Of Politics and Nature

Two topics today. First, Amos offers some observations about the election; second, some observations about the roles of nature on the one hand and mariner on the other.

֎ The campaign between Donald and Joe has strung out far too long but finally has ended. There is a tendency to believe that once Donald is gone, the Federal psyche will return to normal. Alas, this is not the case. Donald has reformed the GOP from the ground up; many elected Congressmen are staunch conservatives and further are social extremists as well. One Congressman even supports QAnon.

Cleaving the head of the GOP (Donald) is more like cleaving the head of Medusa – leaving her many snakes to run off in every direction. It will take at least one and likely two more Federal elections before the GOP has ferreted out the extremists and develops a new legislative base that focuses on the current century.

֎ Mariner is experiencing a micro-example of what cattle ranchers experience in western states where the wolf has been reintroduced to the balance of nature as an apex predator – and protected from human hunting as well.

Mariner’s backyard is an amateur attempt at creating a private, green and pleasant environment that blocks out the fact that he lives in the midst of three used car lots each with massive concrete slabs a helicopter can land on and huge multi-port garages. [The reader may recall an earlier post where it was observed that many homes in his town have too many vehicles to park off the street therefore forcing the extra cars to park at the curb. Blame the abundance of vehicles on U.S housing and wage policies that force grown children to live with their parents because they can’t afford their own residence. The inconvenience is that if cars park at the curb, the streets are too narrow for 2-way traffic.] Homeowners have abandoned the attached garage model and have sacrificed their backyards to something akin to a truck depot.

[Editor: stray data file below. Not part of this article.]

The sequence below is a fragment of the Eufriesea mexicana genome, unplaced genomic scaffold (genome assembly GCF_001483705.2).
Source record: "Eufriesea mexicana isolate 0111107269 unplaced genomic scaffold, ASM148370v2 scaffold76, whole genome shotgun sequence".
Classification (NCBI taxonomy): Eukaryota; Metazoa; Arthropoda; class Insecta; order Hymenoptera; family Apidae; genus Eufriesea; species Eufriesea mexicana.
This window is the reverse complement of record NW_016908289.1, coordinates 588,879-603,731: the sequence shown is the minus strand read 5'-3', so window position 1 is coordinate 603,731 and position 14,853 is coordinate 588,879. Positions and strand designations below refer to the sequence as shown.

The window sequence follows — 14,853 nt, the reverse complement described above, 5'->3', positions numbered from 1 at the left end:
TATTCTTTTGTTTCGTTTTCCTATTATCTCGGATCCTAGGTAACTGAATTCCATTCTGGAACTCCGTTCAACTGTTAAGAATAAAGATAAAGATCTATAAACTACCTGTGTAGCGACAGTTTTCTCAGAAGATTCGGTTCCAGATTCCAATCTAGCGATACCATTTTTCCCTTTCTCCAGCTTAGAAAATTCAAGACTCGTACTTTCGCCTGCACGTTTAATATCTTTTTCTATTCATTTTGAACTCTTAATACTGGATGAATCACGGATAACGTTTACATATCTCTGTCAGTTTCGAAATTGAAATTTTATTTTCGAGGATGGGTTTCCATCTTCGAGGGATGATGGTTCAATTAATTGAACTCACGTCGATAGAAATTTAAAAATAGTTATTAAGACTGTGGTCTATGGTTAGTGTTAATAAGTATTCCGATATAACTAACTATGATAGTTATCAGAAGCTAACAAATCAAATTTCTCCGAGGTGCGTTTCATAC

Mariner apologizes for rambling. Back to his amateur garden.

An abundance of damage to expensive plants and a voracious consumer of the vegetable garden, rabbits are unwanted in mariner’s garden. They are wanted dead, not alive. In recent years he and his neighbor never kill less than a dozen rabbits per year on the property – an oasis amid endless concrete slabs. Helping the mariner with his anti-rabbit campaign are two or three stray cats that do their share of finding and eliminating rabbits. Within mariner’s garden, cats are an apex predator.

However, like the cattle rancher who understands the role of the wolf in nature but doesn’t appreciate the loss of cattle, mariner must respect the cats for their role but the cats do not limit themselves to rabbits. All the small rodent-like creatures are prey as well and, alas, so are birds.

Mariner prides himself on offering a pleasurable environment and bounty to birds, squirrels and selected insects. He maintains two birdbaths in his gardens. Until recently it was not uncommon to see whole flocks of sparrows and finches sitting around the entire perimeter of the birdbath. Higher class birds like doves, cardinals, crows and jays are regular visitors. The Monarch is afforded a row of milkweed. Is this not the Garden of Eden?

Unfortunately, yes. Nature keeps things rolling by allowing oversight by many kinds of predators – except for H. sapiens, who has become a problem just like mariner’s rabbits.

One of the cats has learned to sit by one of the birdbaths. The cat hides under an adjacent Baptisia shrub. When a bird lands on the birdbath the cat leaps faster than the eye can follow to catch the bird. Birds aren’t stupid. They don’t visit this ol’ watering hole anymore.

While this doesn’t cost mariner income, it puts his sense of justice into a dilemma. His feelings are contested just as those of the cattle farmer. There is a difference in scale, of course, but not sympathy. Mother Nature is tough.

Ancient Mariner